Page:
Dear Annie: My husband passed away in April after suffering for many years from chronic obstructive pulmonary disease. I was his caregiver for over a year, along with hospice. It was very hard on me. Since he passed, I have been lost, depressed and have a lot of anxiety.
I don’t have much of a support system because my family members have all passed away. I stay at home, grieving terribly. I have suffered from depression for many years. Now the depression and anxiety feel overwhelming. I have been unable to get my meds right, which is very difficult to say the least.
I want to get a job so I can get out of the house and have contact with people, but I stress terribly about looking for a job every time I even think about it. I have a lot of insecurities, and I have had trouble with the interview questions on those occasions when I reached out.
I just want to get back to a somewhat normal life. My husband was always there for me when I went through difficult times, and now he’s not, of course. I never had anxiety like this, and it’s getting worse. In the past, it was just nervousness. Any suggestions? — Grieving Widow
Dear Grieving Widow: I am so sorry for your loss. You have every right to feel sad and anxious. You just lost your partner and best friend. Speaking harshly to yourself about your insecurities is not going to help. Instead, praise yourself for what an amazing wife you were to your husband. Getting your medications right and having the right therapist to support you during this difficult transitional time of life is very important. Take each day one at a time.
Once you get the proper treatment for your anxiety and depression, you can join a grief support group, where you will start to feel better. In time, there is a good chance that you will find a job that will help you “get back to a somewhat normal life.” But we must learn to walk before we can run.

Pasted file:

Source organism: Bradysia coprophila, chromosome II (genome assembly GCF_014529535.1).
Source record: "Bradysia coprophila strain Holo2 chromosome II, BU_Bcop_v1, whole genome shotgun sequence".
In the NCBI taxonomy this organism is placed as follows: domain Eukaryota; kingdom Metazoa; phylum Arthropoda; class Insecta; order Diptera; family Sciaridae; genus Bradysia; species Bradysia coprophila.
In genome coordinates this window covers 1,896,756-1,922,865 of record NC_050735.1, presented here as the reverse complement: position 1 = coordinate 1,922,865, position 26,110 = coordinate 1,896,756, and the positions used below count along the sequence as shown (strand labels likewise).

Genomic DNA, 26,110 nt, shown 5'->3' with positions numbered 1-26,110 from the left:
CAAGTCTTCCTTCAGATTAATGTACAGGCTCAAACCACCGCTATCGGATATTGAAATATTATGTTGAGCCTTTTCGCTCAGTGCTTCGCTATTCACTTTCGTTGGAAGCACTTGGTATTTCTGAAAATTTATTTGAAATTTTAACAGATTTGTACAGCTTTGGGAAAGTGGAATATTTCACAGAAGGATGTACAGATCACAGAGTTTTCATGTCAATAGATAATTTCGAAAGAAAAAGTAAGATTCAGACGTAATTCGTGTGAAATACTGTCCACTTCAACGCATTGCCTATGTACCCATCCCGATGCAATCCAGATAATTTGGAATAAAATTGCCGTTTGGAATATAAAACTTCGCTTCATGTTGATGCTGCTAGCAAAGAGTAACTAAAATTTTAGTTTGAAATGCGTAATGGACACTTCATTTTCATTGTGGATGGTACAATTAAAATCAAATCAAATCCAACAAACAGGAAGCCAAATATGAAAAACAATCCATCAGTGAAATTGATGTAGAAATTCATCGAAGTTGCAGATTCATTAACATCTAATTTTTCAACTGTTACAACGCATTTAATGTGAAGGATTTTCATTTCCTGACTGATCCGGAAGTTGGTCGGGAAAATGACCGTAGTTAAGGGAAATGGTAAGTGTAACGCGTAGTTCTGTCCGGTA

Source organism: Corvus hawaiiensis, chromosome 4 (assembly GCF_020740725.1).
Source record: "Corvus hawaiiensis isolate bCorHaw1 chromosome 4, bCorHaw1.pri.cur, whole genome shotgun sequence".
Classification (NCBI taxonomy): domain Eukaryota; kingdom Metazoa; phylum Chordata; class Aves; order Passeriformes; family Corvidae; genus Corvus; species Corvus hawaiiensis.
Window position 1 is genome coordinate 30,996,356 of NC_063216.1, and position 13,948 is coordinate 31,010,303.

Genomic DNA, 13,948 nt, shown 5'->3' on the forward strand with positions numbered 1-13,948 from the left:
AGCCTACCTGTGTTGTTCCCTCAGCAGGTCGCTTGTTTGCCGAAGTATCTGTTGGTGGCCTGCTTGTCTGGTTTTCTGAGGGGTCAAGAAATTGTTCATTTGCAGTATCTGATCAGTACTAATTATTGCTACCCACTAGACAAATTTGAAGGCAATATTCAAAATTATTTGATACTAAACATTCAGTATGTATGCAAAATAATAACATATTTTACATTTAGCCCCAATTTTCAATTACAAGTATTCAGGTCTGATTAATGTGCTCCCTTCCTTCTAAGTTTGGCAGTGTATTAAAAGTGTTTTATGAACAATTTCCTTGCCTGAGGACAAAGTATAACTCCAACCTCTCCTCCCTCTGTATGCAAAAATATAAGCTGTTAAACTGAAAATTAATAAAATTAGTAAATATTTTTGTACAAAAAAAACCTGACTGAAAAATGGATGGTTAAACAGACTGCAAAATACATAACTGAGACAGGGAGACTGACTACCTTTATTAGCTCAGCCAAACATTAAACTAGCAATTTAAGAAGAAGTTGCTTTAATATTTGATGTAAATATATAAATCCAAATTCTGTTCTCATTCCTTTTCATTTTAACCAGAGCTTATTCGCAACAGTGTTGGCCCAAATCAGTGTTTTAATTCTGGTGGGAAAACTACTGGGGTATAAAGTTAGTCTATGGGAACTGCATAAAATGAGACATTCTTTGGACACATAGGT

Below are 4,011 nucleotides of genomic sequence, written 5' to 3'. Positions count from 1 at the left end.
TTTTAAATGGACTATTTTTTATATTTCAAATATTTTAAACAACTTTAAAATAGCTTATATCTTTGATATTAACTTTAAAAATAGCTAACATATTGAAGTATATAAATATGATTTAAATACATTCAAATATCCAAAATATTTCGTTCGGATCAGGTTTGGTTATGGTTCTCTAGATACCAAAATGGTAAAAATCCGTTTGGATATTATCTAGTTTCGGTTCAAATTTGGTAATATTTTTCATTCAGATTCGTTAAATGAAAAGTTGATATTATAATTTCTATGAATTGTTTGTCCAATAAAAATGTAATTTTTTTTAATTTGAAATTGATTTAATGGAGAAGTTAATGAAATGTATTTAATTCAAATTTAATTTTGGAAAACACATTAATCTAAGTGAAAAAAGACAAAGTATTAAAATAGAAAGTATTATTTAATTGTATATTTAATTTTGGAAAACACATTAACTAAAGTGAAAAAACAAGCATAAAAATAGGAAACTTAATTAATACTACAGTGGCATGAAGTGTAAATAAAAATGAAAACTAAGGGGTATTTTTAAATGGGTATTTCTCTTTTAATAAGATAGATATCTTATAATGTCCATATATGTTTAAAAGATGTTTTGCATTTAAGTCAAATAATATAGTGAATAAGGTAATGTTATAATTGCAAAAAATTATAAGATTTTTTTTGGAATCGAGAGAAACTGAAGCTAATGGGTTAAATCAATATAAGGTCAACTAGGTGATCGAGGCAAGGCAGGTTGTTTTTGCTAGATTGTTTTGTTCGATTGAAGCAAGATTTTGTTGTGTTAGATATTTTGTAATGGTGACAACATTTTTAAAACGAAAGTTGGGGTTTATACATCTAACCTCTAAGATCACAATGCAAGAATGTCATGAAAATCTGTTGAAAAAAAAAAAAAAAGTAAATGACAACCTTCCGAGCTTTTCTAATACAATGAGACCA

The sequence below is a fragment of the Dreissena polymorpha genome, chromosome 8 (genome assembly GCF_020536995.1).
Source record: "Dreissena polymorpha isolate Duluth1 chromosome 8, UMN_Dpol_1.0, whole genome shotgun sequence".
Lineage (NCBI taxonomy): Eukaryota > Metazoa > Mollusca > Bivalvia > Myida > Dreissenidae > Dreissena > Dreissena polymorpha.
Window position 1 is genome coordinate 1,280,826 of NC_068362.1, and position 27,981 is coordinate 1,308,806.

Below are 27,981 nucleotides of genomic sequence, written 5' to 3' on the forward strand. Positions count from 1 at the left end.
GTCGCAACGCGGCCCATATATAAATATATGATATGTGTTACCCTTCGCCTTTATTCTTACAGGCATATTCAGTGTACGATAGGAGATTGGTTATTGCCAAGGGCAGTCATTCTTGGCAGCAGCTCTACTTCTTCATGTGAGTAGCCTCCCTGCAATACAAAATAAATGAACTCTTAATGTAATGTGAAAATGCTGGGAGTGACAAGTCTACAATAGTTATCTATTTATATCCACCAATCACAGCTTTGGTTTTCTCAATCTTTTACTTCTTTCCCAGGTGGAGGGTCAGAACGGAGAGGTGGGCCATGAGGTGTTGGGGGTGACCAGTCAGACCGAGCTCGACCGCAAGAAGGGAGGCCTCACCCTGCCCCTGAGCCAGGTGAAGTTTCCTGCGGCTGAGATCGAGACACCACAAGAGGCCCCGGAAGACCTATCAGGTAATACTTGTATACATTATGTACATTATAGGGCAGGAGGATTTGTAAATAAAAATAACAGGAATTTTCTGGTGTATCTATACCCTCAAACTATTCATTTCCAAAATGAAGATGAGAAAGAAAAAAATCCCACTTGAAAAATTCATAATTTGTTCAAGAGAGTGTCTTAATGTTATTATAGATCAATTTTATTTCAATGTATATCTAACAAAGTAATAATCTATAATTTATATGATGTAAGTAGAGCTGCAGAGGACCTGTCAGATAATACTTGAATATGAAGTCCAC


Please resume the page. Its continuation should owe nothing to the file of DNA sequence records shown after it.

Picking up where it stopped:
Dear Annie: Our grandson is getting married at a resort that only allows 40 guests. His wife has decided they need to invite friends instead of family. However, her family members are included.
We are his only living grandparents, so our feelings are hurt. We are not estranged from him; we see him occasionally.
We have not even received an announcement. My husband doesn’t think we should even send a gift. I don’t know how to handle this. — Hurt Grandmother
Dear Hurt Grandmother: The bride is practicing a double standard by keeping your grandson’s family away. That is not a recipe for a happy life. You have every right to feel hurt. At the end of the day, it is her decision. Whether you send a gift is up to you. If you feel moved to and there is something you want your grandson to have on his wedding day, then, by all means, don’t be petty, and send him the gift.
“Ask Me Anything: A Year of Advice From Dear Annie” is out now! Annie Lane’s debut book — featuring favorite columns on love, friendship, family and etiquette — is available as a paperback and e-book. Visit http://www.creatorspublishing.com for more information. Send your questions for Annie Lane to firstname.lastname@example.org.
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